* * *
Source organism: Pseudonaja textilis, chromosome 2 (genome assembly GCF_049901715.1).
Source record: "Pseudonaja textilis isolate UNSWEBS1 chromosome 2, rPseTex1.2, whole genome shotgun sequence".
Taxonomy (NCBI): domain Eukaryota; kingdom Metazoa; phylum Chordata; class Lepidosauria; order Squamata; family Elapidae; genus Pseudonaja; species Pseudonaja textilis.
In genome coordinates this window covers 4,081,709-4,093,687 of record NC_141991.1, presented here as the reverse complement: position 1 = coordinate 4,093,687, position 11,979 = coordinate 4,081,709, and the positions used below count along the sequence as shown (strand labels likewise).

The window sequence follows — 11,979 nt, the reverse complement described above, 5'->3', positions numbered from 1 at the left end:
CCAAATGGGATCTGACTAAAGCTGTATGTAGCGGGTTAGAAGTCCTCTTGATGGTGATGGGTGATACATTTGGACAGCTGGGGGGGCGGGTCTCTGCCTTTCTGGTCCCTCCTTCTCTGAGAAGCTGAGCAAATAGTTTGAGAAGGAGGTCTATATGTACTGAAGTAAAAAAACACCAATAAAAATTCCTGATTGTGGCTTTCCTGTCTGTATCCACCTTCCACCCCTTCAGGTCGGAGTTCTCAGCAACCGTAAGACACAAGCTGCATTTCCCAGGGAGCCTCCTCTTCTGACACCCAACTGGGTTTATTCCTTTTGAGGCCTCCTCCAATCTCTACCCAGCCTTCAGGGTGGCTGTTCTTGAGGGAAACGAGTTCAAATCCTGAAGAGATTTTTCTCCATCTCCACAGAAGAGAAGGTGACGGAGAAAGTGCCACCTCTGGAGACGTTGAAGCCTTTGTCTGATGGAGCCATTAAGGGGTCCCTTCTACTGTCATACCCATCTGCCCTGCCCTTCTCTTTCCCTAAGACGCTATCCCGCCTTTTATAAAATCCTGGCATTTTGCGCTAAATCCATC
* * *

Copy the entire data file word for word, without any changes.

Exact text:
Source organism: Pseudonaja textilis, chromosome 2 (genome assembly GCF_049901715.1).
Source record: "Pseudonaja textilis isolate UNSWEBS1 chromosome 2, rPseTex1.2, whole genome shotgun sequence".
Taxonomy (NCBI): domain Eukaryota; kingdom Metazoa; phylum Chordata; class Lepidosauria; order Squamata; family Elapidae; genus Pseudonaja; species Pseudonaja textilis.
In genome coordinates this window covers 4,081,709-4,093,687 of record NC_141991.1, presented here as the reverse complement: position 1 = coordinate 4,093,687, position 11,979 = coordinate 4,081,709, and the positions used below count along the sequence as shown (strand labels likewise).

The window sequence follows — 11,979 nt, the reverse complement described above, 5'->3', positions numbered from 1 at the left end:
CCAAATGGGATCTGACTAAAGCTGTATGTAGCGGGTTAGAAGTCCTCTTGATGGTGATGGGTGATACATTTGGACAGCTGGGGGGGCGGGTCTCTGCCTTTCTGGTCCCTCCTTCTCTGAGAAGCTGAGCAAATAGTTTGAGAAGGAGGTCTATATGTACTGAAGTAAAAAAACACCAATAAAAATTCCTGATTGTGGCTTTCCTGTCTGTATCCACCTTCCACCCCTTCAGGTCGGAGTTCTCAGCAACCGTAAGACACAAGCTGCATTTCCCAGGGAGCCTCCTCTTCTGACACCCAACTGGGTTTATTCCTTTTGAGGCCTCCTCCAATCTCTACCCAGCCTTCAGGGTGGCTGTTCTTGAGGGAAACGAGTTCAAATCCTGAAGAGATTTTTCTCCATCTCCACAGAAGAGAAGGTGACGGAGAAAGTGCCACCTCTGGAGACGTTGAAGCCTTTGTCTGATGGAGCCATTAAGGGGTCCCTTCTACTGTCATACCCATCTGCCCTGCCCTTCTCTTTCCCTAAGACGCTATCCCGCCTTTTATAAAATCCTGGCATTTTGCGCTAAATCCATC